Advanced search
Start date
(Reference retrieved automatically from Web of Science through information on FAPESP grant and its corresponding number as mentioned in the publication by the authors.)

Individuals with post-stroke hemiparesis are able to use additional sensory information to reduce postural sway

Full text
Cunha, B. P. [1] ; Alouche, S. R. [1] ; Araujo, I. M. G. ; Freitas, S. M. S. F. [1]
Total Authors: 4
[1] Univ Cidade Sao Paulo, Programa Posgrad Fisioterapia, BR-03071000 Sao Paulo - Brazil
Total Affiliations: 1
Document type: Journal article
Source: Neuroscience Letters; v. 513, n. 1, p. 6-11, MAR 28 2012.
Web of Science Citations: 24

The present study aimed to investigate whether stroke survivals are able to use the additional somatosensory information provided by the light touch to reduce their postural sway during the upright stance. Eight individuals, naturally right-handed pre-stroke, and eight healthy age-matched adults stood as quiet as possible on a force plate during 35 s. Participants performed two trials for each visual condition (eyes open and closed) and somatosensory condition (with and without the right or left index fingertip touching an instrumented rigid and fixed bar). When participants touched the bar, they were asked to apply less than 1 N of vertical force. The postural sway was assessed by the center of pressure (COP) displacement area, mean amplitude and velocity. In addition, the mean and standard deviation of the force vertically applied on the bar during the trials with touch were assessed. The averaged values of COP area, amplitude and velocity were greater for stroke individuals compared to healthy adults during all visual and somatosensory conditions. For both groups, the values of all variables increased when participants stood with eyes closed and reduced when they touched the bar regardless of the side of the touch. Overall, the results suggested that, as healthy individuals, persons with post-stroke hemiparesis are able to use the additional somatosensory information provided by the light touch to reduce the postural sway. (c) 2012 Elsevier Ireland Ltd. All rights reserved. (AU)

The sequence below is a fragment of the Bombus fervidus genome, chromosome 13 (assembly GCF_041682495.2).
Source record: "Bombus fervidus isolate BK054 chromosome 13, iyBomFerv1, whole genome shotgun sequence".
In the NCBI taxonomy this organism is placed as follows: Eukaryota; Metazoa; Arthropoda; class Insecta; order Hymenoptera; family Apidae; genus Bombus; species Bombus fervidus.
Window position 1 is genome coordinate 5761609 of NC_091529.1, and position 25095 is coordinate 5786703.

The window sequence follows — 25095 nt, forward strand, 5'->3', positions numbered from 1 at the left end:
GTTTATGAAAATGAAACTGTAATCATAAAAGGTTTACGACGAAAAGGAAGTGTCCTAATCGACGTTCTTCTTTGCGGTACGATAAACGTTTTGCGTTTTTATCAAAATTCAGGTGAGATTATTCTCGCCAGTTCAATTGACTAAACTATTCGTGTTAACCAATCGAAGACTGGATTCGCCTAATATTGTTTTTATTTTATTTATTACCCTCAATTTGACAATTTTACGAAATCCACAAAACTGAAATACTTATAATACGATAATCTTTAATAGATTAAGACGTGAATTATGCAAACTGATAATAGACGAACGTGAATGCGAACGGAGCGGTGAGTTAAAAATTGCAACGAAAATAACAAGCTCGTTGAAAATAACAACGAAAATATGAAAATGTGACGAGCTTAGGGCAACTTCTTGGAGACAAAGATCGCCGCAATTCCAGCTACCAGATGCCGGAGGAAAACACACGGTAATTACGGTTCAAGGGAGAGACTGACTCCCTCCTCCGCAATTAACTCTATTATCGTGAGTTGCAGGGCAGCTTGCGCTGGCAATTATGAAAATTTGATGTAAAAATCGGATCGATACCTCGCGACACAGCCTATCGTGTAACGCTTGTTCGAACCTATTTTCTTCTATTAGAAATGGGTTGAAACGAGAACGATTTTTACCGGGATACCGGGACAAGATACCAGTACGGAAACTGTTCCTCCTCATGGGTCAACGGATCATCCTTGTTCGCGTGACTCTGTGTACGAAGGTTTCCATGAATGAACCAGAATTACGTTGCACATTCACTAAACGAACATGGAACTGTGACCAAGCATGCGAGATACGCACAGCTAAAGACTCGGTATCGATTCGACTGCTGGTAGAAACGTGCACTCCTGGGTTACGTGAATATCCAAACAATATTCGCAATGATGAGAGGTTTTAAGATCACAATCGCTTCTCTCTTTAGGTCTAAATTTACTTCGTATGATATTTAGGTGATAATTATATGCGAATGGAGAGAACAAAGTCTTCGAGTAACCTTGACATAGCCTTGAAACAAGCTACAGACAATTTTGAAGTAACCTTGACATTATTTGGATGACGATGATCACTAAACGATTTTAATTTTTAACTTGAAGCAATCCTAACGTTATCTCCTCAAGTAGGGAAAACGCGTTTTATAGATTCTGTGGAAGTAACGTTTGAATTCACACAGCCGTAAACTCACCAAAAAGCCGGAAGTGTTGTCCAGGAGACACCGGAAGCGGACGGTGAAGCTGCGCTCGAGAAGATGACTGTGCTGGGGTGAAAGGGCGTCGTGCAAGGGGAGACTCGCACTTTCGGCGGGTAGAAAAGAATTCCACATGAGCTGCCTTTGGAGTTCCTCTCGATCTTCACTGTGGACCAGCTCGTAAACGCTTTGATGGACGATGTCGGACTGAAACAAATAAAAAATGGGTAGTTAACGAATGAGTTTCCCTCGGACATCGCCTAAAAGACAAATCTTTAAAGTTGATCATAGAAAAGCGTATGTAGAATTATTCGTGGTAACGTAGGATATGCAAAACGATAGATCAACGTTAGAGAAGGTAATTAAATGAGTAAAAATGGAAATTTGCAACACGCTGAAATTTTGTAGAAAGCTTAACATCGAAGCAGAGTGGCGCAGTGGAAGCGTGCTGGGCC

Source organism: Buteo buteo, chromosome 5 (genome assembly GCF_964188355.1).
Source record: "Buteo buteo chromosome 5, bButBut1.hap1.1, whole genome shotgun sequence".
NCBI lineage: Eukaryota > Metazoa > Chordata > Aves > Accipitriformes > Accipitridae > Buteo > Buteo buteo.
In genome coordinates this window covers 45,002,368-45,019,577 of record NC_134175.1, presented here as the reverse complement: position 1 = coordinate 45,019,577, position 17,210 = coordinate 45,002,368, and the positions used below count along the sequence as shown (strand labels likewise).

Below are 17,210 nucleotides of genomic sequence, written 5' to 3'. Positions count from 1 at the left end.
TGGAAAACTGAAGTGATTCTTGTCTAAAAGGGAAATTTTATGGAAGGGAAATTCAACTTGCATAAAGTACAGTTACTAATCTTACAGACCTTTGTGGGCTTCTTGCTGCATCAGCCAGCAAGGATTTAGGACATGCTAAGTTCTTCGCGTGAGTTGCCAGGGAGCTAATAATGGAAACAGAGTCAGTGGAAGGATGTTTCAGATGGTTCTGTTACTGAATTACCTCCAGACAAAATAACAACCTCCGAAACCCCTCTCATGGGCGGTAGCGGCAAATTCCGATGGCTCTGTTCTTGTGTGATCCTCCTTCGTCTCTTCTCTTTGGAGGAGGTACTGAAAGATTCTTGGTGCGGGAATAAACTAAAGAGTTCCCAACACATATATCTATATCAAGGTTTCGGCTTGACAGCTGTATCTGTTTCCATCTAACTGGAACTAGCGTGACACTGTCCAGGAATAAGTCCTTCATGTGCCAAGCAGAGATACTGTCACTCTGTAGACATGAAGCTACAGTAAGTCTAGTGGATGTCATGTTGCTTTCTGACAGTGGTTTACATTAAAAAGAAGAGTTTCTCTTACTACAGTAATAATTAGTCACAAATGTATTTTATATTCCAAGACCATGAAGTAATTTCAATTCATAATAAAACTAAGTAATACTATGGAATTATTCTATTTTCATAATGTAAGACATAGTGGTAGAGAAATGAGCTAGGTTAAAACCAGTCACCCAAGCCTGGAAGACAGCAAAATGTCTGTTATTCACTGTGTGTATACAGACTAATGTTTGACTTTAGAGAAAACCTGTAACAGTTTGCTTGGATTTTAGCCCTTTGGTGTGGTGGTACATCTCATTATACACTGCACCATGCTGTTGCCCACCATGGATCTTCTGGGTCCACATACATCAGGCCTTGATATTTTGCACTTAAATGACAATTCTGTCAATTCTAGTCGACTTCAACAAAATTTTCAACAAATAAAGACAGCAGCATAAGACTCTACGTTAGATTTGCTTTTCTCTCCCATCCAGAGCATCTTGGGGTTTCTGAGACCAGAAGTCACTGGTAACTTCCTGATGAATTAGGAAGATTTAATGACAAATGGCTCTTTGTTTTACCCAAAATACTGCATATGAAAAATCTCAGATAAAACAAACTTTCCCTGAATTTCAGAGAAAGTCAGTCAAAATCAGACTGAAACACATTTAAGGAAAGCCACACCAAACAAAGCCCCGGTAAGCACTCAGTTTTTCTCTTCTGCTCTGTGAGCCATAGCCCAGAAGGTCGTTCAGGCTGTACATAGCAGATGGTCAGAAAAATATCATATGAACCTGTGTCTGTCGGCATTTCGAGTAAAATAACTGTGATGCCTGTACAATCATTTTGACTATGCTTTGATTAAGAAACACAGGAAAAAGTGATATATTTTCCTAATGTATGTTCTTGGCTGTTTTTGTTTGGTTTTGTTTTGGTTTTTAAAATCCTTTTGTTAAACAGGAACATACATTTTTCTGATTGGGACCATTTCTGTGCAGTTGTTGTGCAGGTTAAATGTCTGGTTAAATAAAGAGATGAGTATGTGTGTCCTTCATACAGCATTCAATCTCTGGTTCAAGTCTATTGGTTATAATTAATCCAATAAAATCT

FAPESP's process: 10/15360-4 - Use of additional sensorial information in postural control of individuals after cerebrovascular accident
Grantee:Sandra Maria Sbeghen Ferreira de Freitas
Support Opportunities: Regular Research Grants